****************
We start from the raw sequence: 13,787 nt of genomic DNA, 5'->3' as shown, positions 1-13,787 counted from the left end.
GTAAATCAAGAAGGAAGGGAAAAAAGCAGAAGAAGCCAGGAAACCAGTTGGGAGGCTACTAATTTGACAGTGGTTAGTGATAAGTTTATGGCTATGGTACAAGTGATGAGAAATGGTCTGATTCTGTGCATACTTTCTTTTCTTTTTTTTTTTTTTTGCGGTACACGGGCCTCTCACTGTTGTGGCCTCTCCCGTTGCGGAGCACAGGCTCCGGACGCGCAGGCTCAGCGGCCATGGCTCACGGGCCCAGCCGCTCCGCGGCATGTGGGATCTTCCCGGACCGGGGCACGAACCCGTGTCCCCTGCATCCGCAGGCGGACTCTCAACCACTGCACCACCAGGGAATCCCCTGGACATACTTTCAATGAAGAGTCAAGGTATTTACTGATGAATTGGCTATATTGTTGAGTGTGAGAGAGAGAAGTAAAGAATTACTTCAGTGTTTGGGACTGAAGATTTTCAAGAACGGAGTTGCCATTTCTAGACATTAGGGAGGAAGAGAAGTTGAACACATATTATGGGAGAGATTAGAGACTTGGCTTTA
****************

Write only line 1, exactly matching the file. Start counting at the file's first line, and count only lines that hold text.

We start from the raw sequence: 13,787 nt of genomic DNA, 5'->3' as shown, positions 1-13,787 counted from the left end.